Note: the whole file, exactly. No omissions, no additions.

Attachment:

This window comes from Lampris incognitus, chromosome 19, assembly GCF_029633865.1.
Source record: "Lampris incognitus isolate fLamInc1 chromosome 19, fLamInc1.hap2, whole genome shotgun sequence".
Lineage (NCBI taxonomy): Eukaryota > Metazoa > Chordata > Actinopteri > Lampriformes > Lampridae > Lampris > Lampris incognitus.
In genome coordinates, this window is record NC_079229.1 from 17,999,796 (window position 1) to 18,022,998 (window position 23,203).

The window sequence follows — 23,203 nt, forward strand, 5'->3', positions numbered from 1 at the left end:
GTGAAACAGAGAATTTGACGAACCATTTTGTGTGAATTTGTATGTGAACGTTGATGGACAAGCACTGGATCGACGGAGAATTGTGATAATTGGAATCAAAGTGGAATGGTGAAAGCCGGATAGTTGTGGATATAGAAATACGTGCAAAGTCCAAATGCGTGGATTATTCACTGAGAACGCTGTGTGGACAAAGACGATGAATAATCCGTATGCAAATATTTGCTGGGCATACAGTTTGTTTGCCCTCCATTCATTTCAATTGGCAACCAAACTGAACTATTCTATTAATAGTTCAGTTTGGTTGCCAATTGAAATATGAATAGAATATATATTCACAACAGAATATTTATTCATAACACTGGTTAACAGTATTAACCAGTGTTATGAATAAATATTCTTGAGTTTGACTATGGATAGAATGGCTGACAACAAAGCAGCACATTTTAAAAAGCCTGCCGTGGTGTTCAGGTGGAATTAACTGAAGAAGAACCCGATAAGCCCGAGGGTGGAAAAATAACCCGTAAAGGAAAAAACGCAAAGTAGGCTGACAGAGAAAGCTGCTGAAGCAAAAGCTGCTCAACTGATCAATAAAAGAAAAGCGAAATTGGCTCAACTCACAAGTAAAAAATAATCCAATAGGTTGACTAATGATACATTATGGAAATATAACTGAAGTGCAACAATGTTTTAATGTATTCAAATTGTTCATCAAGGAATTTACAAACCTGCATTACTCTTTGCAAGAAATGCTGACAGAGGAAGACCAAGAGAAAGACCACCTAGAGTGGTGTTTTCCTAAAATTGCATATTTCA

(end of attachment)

This window comes from Lampris incognitus, chromosome 19, assembly GCF_029633865.1.
Source record: "Lampris incognitus isolate fLamInc1 chromosome 19, fLamInc1.hap2, whole genome shotgun sequence".
Lineage (NCBI taxonomy): Eukaryota > Metazoa > Chordata > Actinopteri > Lampriformes > Lampridae > Lampris > Lampris incognitus.
In genome coordinates, this window is record NC_079229.1 from 17,999,796 (window position 1) to 18,022,998 (window position 23,203).

The window sequence follows — 23,203 nt, forward strand, 5'->3', positions numbered from 1 at the left end:
GTGAAACAGAGAATTTGACGAACCATTTTGTGTGAATTTGTATGTGAACGTTGATGGACAAGCACTGGATCGACGGAGAATTGTGATAATTGGAATCAAAGTGGAATGGTGAAAGCCGGATAGTTGTGGATATAGAAATACGTGCAAAGTCCAAATGCGTGGATTATTCACTGAGAACGCTGTGTGGACAAAGACGATGAATAATCCGTATGCAAATATTTGCTGGGCATACAGTTTGTTTGCCCTCCATTCATTTCAATTGGCAACCAAACTGAACTATTCTATTAATAGTTCAGTTTGGTTGCCAATTGAAATATGAATAGAATATATATTCACAACAGAATATTTATTCATAACACTGGTTAACAGTATTAACCAGTGTTATGAATAAATATTCTTGAGTTTGACTATGGATAGAATGGCTGACAACAAAGCAGCACATTTTAAAAAGCCTGCCGTGGTGTTCAGGTGGAATTAACTGAAGAAGAACCCGATAAGCCCGAGGGTGGAAAAATAACCCGTAAAGGAAAAAACGCAAAGTAGGCTGACAGAGAAAGCTGCTGAAGCAAAAGCTGCTCAACTGATCAATAAAAGAAAAGCGAAATTGGCTCAACTCACAAGTAAAAAATAATCCAATAGGTTGACTAATGATACATTATGGAAATATAACTGAAGTGCAACAATGTTTTAATGTATTCAAATTGTTCATCAAGGAATTTACAAACCTGCATTACTCTTTGCAAGAAATGCTGACAGAGGAAGACCAAGAGAAAGACCACCTAGAGTGGTGTTTTCCTAAAATTGCATATTTCA